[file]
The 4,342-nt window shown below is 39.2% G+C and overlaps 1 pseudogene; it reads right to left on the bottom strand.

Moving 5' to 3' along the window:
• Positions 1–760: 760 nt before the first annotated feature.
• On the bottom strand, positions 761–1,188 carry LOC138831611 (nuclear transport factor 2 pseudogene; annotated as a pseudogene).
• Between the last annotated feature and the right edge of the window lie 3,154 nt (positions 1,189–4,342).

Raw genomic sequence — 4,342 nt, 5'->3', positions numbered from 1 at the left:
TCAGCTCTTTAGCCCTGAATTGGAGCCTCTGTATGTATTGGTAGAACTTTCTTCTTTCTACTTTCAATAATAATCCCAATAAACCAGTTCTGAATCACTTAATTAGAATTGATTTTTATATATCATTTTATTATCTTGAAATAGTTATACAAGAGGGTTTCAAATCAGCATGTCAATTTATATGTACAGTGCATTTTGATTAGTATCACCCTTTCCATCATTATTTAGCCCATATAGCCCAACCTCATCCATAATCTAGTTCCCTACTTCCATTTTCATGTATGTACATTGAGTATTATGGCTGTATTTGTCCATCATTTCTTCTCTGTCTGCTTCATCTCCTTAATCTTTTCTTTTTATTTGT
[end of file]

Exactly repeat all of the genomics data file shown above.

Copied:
The 4,342-nt window shown below is 39.2% G+C and overlaps 1 pseudogene; it reads right to left on the bottom strand.

Moving 5' to 3' along the window:
• Positions 1–760: 760 nt before the first annotated feature.
• On the bottom strand, positions 761–1,188 carry LOC138831611 (nuclear transport factor 2 pseudogene; annotated as a pseudogene).
• Between the last annotated feature and the right edge of the window lie 3,154 nt (positions 1,189–4,342).

Raw genomic sequence — 4,342 nt, 5'->3', positions numbered from 1 at the left:
TCAGCTCTTTAGCCCTGAATTGGAGCCTCTGTATGTATTGGTAGAACTTTCTTCTTTCTACTTTCAATAATAATCCCAATAAACCAGTTCTGAATCACTTAATTAGAATTGATTTTTATATATCATTTTATTATCTTGAAATAGTTATACAAGAGGGTTTCAAATCAGCATGTCAATTTATATGTACAGTGCATTTTGATTAGTATCACCCTTTCCATCATTATTTAGCCCATATAGCCCAACCTCATCCATAATCTAGTTCCCTACTTCCATTTTCATGTATGTACATTGAGTATTATGGCTGTATTTGTCCATCATTTCTTCTCTGTCTGCTTCATCTCCTTAATCTTTTCTTTTTATTTGT